I pumped my foot up and down on the brake and slammed it into second gear. At this point I had to make a decision. Do I;
A – try and get around the corner at high speed in a very narrow, top heavy vehicle;
B – see if I can aim for a narrow track that lead off the road between a gap in the crash barrier, with no idea about how much chance I’d have of stopping before hitting a hefty gate or shooting off the edge of the cliff or;
C – pulling on the handbrake and seeing if I could avoid skidding out of control which could easily have flipped the van over the crash barrier to a drop down the cliff.
I took option A and tried my best to make it round the corner without even a hint of a working brake. I felt a couple of wheels leave the road and the next thing I knew I hand come to a stop, campervan on its side, but still on the road.
It went a little bit like that. I didn’t get a photo of the van on in the middle of the road but you get the picture. It was still on the road, round most of the corner but not quite the right way up. I brushed the broken glass out of my hair, opened the driver’s door and jumped out. I felt slightly shaken but strangely, I find car crashes highly exciting. I had survived this one and experienced all the sensations of a rollercoaster with none of the predictable, boring safeness. I’ve managed to survive three vehicle write-offs now. In the first, someone drove straight up my rear end and destroyed my Nova (but I claimed compensation and bought my camcorder with my winnings) and the second I lost control on an icy bridge and plowed into a brick wall. And now this. I’m good, me.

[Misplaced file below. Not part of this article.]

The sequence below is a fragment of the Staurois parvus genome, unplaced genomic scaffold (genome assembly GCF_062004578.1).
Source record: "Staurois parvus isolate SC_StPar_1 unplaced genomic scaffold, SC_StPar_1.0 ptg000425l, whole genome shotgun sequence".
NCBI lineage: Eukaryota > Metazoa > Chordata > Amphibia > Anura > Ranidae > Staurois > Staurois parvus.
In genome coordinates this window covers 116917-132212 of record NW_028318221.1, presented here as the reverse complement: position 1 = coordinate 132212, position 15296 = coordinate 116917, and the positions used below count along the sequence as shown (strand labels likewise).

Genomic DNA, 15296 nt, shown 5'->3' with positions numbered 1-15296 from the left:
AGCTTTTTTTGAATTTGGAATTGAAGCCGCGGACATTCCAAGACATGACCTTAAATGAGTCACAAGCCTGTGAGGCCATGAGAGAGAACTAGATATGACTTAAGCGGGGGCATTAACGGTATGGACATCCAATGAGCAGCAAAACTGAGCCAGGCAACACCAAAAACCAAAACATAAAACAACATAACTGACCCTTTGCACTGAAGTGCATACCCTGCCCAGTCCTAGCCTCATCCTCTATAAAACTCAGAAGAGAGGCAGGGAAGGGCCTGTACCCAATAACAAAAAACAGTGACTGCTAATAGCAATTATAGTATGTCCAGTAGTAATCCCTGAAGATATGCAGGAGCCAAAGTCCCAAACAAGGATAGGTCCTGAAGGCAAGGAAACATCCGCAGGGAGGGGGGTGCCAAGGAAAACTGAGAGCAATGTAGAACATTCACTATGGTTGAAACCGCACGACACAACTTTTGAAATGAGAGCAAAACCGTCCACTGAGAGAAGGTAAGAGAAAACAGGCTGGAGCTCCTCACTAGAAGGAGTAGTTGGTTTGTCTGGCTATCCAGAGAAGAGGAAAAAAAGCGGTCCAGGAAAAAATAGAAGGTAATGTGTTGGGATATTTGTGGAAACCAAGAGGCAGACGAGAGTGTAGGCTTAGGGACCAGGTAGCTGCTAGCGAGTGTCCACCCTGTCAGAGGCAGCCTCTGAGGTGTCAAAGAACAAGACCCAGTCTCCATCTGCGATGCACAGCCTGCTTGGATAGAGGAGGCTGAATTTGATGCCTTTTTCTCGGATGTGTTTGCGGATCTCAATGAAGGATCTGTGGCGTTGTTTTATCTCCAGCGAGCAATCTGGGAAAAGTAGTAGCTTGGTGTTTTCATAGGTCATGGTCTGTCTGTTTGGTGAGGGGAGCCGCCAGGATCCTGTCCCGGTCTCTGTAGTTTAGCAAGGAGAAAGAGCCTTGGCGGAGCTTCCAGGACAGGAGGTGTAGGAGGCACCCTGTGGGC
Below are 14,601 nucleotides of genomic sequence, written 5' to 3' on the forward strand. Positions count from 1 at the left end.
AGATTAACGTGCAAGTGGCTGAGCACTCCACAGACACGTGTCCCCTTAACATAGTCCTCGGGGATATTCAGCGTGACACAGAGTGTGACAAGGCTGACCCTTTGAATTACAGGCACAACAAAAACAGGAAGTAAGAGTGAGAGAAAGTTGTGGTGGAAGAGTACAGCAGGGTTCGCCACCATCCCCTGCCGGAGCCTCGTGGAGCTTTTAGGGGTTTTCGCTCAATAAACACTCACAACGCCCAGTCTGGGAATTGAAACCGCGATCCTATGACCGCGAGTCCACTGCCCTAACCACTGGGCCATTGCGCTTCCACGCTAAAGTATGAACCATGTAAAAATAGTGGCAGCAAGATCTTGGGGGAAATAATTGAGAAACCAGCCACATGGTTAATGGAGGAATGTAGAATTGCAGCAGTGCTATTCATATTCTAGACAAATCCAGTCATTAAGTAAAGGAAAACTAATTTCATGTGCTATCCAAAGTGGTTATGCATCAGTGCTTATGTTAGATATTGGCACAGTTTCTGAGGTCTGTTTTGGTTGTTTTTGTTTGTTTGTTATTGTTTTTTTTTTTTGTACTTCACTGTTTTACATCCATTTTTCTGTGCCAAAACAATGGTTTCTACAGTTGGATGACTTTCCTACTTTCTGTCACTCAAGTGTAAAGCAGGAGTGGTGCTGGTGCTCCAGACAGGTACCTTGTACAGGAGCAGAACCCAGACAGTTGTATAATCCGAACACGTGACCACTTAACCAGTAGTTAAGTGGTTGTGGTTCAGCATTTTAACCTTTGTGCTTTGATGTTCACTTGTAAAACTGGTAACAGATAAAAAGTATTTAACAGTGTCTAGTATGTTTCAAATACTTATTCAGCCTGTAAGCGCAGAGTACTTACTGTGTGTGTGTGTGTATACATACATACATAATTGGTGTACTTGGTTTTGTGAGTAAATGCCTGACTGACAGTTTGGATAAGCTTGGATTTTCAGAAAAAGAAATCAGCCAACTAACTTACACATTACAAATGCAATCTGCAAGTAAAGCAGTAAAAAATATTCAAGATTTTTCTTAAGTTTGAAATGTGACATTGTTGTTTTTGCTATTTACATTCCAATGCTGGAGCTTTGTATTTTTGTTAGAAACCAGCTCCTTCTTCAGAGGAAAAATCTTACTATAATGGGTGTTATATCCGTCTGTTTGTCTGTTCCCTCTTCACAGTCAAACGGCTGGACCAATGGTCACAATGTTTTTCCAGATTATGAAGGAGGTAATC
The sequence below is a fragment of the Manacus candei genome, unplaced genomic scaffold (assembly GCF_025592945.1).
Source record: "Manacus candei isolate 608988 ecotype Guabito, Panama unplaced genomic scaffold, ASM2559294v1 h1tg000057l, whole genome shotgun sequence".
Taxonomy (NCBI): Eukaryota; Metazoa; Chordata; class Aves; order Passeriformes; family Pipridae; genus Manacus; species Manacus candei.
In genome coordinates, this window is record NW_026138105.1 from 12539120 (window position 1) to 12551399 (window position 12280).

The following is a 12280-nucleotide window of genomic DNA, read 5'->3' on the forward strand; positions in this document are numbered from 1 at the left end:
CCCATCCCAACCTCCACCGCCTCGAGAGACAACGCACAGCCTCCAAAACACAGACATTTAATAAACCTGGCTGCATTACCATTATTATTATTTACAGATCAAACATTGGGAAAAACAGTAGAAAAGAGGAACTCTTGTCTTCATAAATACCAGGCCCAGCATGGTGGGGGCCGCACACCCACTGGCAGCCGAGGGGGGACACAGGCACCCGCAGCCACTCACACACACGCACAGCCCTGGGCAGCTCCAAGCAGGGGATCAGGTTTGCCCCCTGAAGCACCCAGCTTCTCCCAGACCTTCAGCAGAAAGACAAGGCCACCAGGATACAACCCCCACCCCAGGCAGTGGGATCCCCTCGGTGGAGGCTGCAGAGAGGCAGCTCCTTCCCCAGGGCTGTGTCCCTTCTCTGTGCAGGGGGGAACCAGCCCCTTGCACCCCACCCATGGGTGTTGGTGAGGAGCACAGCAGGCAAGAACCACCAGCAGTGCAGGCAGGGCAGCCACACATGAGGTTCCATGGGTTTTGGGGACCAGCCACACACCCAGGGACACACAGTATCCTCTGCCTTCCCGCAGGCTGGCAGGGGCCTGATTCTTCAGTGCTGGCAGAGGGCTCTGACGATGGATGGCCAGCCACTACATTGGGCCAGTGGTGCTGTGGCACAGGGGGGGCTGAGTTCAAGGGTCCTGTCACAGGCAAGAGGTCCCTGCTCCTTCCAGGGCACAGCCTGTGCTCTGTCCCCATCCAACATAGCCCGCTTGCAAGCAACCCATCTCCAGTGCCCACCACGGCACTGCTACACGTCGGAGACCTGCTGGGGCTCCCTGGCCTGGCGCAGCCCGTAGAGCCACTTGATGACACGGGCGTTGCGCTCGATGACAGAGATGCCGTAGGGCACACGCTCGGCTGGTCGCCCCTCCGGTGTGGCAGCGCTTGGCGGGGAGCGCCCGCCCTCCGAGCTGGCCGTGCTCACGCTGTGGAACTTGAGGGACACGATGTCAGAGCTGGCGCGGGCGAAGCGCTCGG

I landed on the road grinning at myself and I heard some cars pull up behind me. In no time a group of men had lifted my van back upright and we pushed it up to the side of the road so it would be out of the way of passing traffic.
Here’s a nice view of some of the damage. It’s a good job there was nobody is the passenger seat, they could easily have been killed.
Here is a view from the inside, again you see that it was quite mashed.
One man who had called the police stayed with me until a car arrived. The PC took my details and called a recovery vehicle. He then got back in the car and buggered off, leaving me beside the road licking my wounds. I wasn’t badly injured at all, just some scratches resulting from wearing shorts and flipflops.
It was at this point I felt the first signs of shock coming on. I had emptied most of my gear out of the van so I decided to use my available juggling equipment to relieve the oncoming stress and work off the adrenalin still pumping around my body.
And I flashed 11 balls.
I did it. I used eleven B4’s (Ben Beever Barnesy Bags) and got it on my first try after one or two flashes of nine.
I know that it might be a while before I catch it on video or even do it again but that isn’t the point. I flashed eleven. To put that in perspective, only five other people have done it. In the whole world. Ever. Not bad, eh?
I think the car crash definitely had something to do with it, my hands were shaking from shock and my heart was still beating double time. I strongly suggest to anyone wanting to smash their personal juggling bests that they should have a go at losing their brakes while driving down a very steep hill, it worked wonders for me.
Still, there you go. That was the whole point of the story but I’ll continue to a conclusion….
This is a pick up truck that came out to provided some flashing light support and a rear view of my van about to be loaded onto the back of a lorry. I signed it over to the recovery company and gave them a bit of money to take it to a scrap yard for me. No sense in me pretending I could do anything with it. Soon my father arrived and gave me a lift for the rest of the journey. Thank goodness for mobile phones.
And the thing that annoys me most? Well, when the van was lifted back upright, a door fell off and out dropped a bag. As there were no brakes, the van rolled back slightly and came to rest against the curb. Unfortunately it rolled over the bag, the bag that contained my laptop.
A cracked screen and a jammed floppy drive. Not to worry, the laptop only cost me 30 quid.